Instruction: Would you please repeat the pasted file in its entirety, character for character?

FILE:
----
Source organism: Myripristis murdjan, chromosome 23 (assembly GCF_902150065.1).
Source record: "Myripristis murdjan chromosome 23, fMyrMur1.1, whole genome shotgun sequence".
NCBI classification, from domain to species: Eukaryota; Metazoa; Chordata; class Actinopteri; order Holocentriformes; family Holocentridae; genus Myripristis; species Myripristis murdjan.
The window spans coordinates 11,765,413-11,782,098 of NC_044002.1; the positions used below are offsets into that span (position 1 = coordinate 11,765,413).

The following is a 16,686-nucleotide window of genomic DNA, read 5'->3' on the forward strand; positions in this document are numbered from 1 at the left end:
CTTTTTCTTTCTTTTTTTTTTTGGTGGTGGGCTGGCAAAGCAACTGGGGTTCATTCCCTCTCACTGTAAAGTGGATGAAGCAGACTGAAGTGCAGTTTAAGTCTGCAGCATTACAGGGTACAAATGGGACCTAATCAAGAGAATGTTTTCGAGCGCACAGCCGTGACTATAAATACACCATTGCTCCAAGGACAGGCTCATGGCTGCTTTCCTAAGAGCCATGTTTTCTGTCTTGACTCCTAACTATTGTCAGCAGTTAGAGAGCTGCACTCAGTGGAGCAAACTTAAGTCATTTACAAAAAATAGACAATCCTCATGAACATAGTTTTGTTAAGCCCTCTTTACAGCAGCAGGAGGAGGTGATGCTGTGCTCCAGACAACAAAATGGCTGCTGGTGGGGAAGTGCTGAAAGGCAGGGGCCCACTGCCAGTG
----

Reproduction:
Source organism: Myripristis murdjan, chromosome 23 (assembly GCF_902150065.1).
Source record: "Myripristis murdjan chromosome 23, fMyrMur1.1, whole genome shotgun sequence".
NCBI classification, from domain to species: Eukaryota; Metazoa; Chordata; class Actinopteri; order Holocentriformes; family Holocentridae; genus Myripristis; species Myripristis murdjan.
The window spans coordinates 11,765,413-11,782,098 of NC_044002.1; the positions used below are offsets into that span (position 1 = coordinate 11,765,413).

The following is a 16,686-nucleotide window of genomic DNA, read 5'->3' on the forward strand; positions in this document are numbered from 1 at the left end:
CTTTTTCTTTCTTTTTTTTTTTGGTGGTGGGCTGGCAAAGCAACTGGGGTTCATTCCCTCTCACTGTAAAGTGGATGAAGCAGACTGAAGTGCAGTTTAAGTCTGCAGCATTACAGGGTACAAATGGGACCTAATCAAGAGAATGTTTTCGAGCGCACAGCCGTGACTATAAATACACCATTGCTCCAAGGACAGGCTCATGGCTGCTTTCCTAAGAGCCATGTTTTCTGTCTTGACTCCTAACTATTGTCAGCAGTTAGAGAGCTGCACTCAGTGGAGCAAACTTAAGTCATTTACAAAAAATAGACAATCCTCATGAACATAGTTTTGTTAAGCCCTCTTTACAGCAGCAGGAGGAGGTGATGCTGTGCTCCAGACAACAAAATGGCTGCTGGTGGGGAAGTGCTGAAAGGCAGGGGCCCACTGCCAGTG